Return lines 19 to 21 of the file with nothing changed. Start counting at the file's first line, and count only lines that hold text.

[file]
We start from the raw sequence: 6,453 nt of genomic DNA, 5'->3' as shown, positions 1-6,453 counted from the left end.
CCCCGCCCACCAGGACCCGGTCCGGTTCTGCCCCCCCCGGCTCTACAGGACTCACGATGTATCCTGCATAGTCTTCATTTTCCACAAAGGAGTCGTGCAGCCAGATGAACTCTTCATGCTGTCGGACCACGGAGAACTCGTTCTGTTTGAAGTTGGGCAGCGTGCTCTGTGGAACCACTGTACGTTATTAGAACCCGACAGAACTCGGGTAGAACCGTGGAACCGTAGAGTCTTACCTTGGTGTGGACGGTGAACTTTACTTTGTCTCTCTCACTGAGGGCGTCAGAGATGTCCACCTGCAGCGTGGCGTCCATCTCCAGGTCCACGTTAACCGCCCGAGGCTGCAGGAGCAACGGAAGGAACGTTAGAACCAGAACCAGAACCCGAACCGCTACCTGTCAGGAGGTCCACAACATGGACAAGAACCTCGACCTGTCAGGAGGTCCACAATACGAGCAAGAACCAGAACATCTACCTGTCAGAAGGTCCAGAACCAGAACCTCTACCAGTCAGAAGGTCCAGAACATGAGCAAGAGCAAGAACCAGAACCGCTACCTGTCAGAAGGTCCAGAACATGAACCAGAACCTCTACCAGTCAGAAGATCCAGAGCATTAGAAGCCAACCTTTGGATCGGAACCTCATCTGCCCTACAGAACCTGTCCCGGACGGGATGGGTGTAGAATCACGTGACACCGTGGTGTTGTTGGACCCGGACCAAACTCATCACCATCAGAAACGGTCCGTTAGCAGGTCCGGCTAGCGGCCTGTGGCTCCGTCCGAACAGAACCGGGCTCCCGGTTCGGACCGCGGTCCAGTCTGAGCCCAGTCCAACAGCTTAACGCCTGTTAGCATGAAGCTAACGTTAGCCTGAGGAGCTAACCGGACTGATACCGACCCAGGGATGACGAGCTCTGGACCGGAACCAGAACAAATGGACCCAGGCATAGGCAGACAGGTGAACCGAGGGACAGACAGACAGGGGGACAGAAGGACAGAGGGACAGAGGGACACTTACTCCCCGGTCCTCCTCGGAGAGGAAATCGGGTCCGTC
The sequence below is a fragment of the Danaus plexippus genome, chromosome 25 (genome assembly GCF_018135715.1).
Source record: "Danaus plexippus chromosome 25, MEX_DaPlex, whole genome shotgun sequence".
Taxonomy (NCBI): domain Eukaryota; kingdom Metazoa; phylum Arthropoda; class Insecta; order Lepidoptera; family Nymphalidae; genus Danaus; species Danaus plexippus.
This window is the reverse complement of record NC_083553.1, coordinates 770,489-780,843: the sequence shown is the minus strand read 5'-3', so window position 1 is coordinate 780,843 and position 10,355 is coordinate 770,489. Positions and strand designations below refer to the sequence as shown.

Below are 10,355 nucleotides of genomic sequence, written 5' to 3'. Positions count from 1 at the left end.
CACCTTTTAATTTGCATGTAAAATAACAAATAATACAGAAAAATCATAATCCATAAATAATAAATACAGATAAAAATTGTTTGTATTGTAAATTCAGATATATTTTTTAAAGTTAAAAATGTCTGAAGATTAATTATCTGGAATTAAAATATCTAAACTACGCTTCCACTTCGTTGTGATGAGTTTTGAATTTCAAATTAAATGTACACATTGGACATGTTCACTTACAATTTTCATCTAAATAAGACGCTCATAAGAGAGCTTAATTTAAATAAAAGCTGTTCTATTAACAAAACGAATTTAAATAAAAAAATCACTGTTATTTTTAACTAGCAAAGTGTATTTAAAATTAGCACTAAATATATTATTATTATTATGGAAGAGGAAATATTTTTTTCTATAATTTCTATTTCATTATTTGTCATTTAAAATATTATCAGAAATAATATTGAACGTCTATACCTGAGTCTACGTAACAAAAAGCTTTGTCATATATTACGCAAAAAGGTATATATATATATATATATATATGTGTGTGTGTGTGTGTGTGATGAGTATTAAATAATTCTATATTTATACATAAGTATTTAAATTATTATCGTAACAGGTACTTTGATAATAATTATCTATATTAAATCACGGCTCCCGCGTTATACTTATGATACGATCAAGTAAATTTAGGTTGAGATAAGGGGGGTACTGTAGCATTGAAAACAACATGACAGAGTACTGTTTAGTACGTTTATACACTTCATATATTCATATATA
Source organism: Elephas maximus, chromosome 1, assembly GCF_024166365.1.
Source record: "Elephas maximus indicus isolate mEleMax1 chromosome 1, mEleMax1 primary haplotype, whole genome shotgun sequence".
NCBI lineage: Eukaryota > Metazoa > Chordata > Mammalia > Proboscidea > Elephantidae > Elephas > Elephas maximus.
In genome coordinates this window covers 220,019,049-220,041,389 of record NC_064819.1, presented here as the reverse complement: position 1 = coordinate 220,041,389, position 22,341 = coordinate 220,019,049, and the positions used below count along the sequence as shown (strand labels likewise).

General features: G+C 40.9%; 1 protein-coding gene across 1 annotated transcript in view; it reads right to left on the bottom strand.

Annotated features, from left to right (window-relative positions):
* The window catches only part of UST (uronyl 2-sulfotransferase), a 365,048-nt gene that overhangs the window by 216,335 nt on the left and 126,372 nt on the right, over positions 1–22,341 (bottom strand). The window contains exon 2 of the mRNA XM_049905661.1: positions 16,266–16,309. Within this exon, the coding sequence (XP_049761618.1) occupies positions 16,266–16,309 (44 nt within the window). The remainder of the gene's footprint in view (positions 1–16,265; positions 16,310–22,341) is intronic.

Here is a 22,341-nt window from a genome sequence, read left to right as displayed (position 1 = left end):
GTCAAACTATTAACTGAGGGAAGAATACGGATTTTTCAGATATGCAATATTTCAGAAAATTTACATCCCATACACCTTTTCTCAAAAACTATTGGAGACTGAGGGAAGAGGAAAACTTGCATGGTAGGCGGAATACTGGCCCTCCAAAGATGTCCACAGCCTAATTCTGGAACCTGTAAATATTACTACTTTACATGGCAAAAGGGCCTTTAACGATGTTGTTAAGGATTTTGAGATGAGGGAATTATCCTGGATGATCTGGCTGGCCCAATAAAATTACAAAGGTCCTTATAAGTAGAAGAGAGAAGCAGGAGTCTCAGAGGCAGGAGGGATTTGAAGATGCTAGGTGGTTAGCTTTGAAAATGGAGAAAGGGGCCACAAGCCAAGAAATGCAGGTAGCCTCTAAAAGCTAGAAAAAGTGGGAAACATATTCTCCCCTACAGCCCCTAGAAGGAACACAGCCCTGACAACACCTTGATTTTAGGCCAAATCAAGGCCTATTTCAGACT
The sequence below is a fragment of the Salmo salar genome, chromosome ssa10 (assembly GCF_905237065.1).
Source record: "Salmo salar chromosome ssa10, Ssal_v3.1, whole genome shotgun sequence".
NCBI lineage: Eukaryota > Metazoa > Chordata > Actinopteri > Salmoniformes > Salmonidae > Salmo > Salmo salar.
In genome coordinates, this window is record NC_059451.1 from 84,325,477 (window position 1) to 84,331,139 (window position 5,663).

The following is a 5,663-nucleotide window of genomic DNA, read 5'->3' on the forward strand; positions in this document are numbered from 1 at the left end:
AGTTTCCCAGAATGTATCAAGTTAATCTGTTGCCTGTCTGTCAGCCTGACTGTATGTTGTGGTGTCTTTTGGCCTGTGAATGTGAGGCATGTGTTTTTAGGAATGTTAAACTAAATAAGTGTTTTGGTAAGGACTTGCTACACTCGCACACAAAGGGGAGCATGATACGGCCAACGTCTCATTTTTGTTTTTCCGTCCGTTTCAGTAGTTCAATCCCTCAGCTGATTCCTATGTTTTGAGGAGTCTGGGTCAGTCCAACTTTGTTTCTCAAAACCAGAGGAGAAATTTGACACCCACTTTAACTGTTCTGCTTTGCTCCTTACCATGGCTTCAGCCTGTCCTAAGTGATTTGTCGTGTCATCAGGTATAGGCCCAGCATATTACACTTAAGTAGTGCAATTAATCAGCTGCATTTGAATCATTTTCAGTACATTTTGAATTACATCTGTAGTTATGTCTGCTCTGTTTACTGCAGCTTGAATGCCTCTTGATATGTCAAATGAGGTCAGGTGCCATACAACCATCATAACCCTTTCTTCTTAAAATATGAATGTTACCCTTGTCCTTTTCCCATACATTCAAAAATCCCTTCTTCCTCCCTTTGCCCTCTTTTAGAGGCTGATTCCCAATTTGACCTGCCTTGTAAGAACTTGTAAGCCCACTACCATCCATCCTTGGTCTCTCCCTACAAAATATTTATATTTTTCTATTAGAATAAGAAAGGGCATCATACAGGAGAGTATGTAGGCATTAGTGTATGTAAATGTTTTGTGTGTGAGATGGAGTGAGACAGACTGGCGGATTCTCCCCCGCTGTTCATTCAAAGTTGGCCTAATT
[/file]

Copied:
Source record: "Salmo salar chromosome ssa10, Ssal_v3.1, whole genome shotgun sequence".
NCBI lineage: Eukaryota > Metazoa > Chordata > Actinopteri > Salmoniformes > Salmonidae > Salmo > Salmo salar.
In genome coordinates, this window is record NC_059451.1 from 84,325,477 (window position 1) to 84,331,139 (window position 5,663).